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Christianity in South and Central Asia$
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Kenneth R. Ross, Daniel Jeyaraj, and Todd M. Johnson

Print publication date: 2019

Print ISBN-13: 9781474439824

Published to Edinburgh Scholarship Online: May 2021

DOI: 10.3366/edinburgh/9781474439824.001.0001

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(p.184) Bangladesh
Christianity in South and Central Asia

Pradeep Perez sj

Edinburgh University Press

Bangladesh is majority Muslim at 91%, mostly Sunni, with Islam as the state religion since 1988. The Hindus at 8.1% are the largest religious minority. Buddhists make up another 0.7%. Christians of diverse denominations constitute less than 1%. There are two archdioceses and seven dioceses in Bangladesh. While William Carey, who translated and printed the Bible in Bengali, came to Serampore in 1793, Protestant missionary efforts took root during the first half of the nineteenth century. The Christian contribution to Bangladesh’s freedom fight during the Liberation War in 1971 involved about 1,500 Christians with 4,000 more assisting the combatants. However, the slow growth of Christianity in the country is due to resistance to the gospel by Muslims and Hindus who identify Christianity with Western ideologies. Secondly, early missionaries focused their work on education at the expense of evangelism. A third reason is the devastating climate, which has disheartened many missionaries from new efforts at evangelization. Still, the distribution of Christian literature continues to play an important role in evangelistic efforts. Christian relief and development works have evangelized many. The contributions of missionaries and indigenous Christians have proved to be highly significant in different sectors of national life.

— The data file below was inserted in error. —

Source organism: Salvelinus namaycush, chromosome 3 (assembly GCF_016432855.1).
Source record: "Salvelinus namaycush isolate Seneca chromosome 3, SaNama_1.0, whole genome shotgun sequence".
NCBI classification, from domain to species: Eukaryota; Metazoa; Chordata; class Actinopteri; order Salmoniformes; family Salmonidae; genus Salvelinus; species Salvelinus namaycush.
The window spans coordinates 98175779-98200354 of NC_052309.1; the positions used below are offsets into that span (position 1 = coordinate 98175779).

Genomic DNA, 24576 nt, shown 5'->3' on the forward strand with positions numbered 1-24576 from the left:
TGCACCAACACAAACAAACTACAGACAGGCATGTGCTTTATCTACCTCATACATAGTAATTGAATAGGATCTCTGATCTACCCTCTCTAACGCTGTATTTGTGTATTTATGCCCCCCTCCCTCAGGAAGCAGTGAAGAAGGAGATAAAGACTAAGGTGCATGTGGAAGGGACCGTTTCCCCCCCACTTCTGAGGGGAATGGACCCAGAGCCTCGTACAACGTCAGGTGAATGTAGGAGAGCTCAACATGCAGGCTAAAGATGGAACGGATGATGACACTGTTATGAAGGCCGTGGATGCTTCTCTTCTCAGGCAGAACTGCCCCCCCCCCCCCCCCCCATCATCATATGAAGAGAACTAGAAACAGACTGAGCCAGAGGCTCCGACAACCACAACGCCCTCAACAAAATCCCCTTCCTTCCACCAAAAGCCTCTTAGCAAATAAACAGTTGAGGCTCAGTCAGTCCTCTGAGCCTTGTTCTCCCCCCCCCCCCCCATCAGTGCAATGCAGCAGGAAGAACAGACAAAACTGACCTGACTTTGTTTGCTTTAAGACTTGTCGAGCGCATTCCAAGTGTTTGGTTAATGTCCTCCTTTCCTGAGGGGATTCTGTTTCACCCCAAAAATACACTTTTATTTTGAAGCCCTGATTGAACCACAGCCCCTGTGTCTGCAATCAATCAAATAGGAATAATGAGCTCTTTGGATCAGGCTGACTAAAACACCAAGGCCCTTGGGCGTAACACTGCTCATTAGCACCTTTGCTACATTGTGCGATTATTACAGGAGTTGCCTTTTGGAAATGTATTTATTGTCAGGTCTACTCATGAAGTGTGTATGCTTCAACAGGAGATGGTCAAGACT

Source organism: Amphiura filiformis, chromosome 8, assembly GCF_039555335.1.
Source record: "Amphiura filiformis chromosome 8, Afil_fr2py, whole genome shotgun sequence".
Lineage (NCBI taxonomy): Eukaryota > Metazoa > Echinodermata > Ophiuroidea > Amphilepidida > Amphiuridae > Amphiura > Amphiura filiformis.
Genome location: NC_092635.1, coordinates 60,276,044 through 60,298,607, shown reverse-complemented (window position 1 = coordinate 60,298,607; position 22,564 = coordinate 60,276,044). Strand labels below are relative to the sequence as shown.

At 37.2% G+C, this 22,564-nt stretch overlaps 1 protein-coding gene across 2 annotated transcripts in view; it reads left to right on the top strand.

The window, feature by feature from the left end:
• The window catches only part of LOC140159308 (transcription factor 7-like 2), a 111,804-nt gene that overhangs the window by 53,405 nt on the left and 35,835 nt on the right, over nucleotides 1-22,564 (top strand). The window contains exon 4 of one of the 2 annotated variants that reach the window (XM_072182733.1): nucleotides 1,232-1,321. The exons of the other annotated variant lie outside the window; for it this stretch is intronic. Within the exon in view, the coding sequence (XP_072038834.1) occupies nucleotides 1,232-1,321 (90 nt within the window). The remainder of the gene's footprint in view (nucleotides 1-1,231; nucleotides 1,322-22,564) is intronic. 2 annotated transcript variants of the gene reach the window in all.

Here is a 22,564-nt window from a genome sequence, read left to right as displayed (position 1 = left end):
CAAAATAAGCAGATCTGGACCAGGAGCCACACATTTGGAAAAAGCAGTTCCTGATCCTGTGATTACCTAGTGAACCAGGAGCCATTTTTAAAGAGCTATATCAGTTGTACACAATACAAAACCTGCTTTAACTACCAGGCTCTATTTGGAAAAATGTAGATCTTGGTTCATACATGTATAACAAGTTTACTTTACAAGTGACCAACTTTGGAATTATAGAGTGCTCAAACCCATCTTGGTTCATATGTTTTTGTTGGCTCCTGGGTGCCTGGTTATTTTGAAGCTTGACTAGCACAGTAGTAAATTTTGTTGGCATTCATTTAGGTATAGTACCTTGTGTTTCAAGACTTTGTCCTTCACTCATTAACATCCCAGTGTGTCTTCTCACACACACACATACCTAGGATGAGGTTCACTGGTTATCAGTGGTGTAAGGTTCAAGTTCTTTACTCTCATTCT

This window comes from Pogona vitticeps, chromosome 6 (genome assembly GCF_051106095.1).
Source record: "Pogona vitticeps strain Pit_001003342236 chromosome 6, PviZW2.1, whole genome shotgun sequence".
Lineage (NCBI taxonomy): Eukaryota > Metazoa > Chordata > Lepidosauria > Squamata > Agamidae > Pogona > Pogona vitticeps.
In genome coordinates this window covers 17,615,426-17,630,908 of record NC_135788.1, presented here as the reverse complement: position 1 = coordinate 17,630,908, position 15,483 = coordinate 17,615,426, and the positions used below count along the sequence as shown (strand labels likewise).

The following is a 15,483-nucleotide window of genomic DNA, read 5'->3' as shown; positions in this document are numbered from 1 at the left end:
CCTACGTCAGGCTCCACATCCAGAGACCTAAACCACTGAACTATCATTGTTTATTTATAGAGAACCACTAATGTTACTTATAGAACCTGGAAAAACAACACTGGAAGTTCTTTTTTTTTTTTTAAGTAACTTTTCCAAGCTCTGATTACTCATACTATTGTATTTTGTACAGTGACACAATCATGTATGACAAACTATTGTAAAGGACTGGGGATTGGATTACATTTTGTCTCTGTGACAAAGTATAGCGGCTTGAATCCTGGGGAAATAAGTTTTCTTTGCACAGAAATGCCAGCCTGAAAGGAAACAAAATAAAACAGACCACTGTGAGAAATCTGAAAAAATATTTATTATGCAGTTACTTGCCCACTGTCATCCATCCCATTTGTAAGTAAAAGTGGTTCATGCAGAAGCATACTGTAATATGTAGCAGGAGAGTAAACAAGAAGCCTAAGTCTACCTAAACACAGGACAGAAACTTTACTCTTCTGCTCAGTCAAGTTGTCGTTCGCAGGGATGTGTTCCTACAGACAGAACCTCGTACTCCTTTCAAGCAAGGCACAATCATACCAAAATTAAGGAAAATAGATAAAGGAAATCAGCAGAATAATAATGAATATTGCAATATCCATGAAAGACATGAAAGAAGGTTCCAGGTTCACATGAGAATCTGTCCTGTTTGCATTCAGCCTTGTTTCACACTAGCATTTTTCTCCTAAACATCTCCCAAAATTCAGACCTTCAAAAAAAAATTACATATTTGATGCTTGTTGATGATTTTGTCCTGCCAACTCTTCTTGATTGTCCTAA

Keywords:   Bangladesh, Evangelism, Islam, Hinduism, Interfaith

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